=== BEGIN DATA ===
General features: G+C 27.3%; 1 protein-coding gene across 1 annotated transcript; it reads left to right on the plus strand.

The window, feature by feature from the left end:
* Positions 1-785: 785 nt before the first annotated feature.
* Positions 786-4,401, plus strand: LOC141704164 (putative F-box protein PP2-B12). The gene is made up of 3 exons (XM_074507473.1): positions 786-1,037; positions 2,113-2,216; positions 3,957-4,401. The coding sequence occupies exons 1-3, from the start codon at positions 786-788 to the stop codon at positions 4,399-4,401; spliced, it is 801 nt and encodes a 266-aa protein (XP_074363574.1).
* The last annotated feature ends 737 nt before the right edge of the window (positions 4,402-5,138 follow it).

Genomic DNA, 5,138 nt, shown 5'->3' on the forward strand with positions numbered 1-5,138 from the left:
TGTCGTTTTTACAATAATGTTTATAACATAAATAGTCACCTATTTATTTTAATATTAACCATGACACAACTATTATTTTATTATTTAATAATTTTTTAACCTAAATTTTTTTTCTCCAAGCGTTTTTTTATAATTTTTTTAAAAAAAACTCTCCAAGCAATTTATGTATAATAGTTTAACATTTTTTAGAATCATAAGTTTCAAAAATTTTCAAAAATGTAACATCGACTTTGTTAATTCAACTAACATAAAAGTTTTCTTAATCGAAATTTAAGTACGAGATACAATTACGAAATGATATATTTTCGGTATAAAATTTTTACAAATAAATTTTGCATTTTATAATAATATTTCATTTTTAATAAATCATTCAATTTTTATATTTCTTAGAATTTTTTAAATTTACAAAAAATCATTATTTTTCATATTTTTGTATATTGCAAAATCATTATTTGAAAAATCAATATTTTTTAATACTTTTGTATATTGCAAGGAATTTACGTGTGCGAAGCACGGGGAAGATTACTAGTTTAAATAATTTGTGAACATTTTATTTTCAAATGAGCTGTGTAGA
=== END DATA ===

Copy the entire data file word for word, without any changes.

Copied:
General features: G+C 27.3%; 1 protein-coding gene across 1 annotated transcript; it reads left to right on the plus strand.

The window, feature by feature from the left end:
* Positions 1-785: 785 nt before the first annotated feature.
* Positions 786-4,401, plus strand: LOC141704164 (putative F-box protein PP2-B12). The gene is made up of 3 exons (XM_074507473.1): positions 786-1,037; positions 2,113-2,216; positions 3,957-4,401. The coding sequence occupies exons 1-3, from the start codon at positions 786-788 to the stop codon at positions 4,399-4,401; spliced, it is 801 nt and encodes a 266-aa protein (XP_074363574.1).
* The last annotated feature ends 737 nt before the right edge of the window (positions 4,402-5,138 follow it).

Genomic DNA, 5,138 nt, shown 5'->3' on the forward strand with positions numbered 1-5,138 from the left:
TGTCGTTTTTACAATAATGTTTATAACATAAATAGTCACCTATTTATTTTAATATTAACCATGACACAACTATTATTTTATTATTTAATAATTTTTTAACCTAAATTTTTTTTCTCCAAGCGTTTTTTTATAATTTTTTTAAAAAAAACTCTCCAAGCAATTTATGTATAATAGTTTAACATTTTTTAGAATCATAAGTTTCAAAAATTTTCAAAAATGTAACATCGACTTTGTTAATTCAACTAACATAAAAGTTTTCTTAATCGAAATTTAAGTACGAGATACAATTACGAAATGATATATTTTCGGTATAAAATTTTTACAAATAAATTTTGCATTTTATAATAATATTTCATTTTTAATAAATCATTCAATTTTTATATTTCTTAGAATTTTTTAAATTTACAAAAAATCATTATTTTTCATATTTTTGTATATTGCAAAATCATTATTTGAAAAATCAATATTTTTTAATACTTTTGTATATTGCAAGGAATTTACGTGTGCGAAGCACGGGGAAGATTACTAGTTTAAATAATTTGTGAACATTTTATTTTCAAATGAGCTGTGTAGA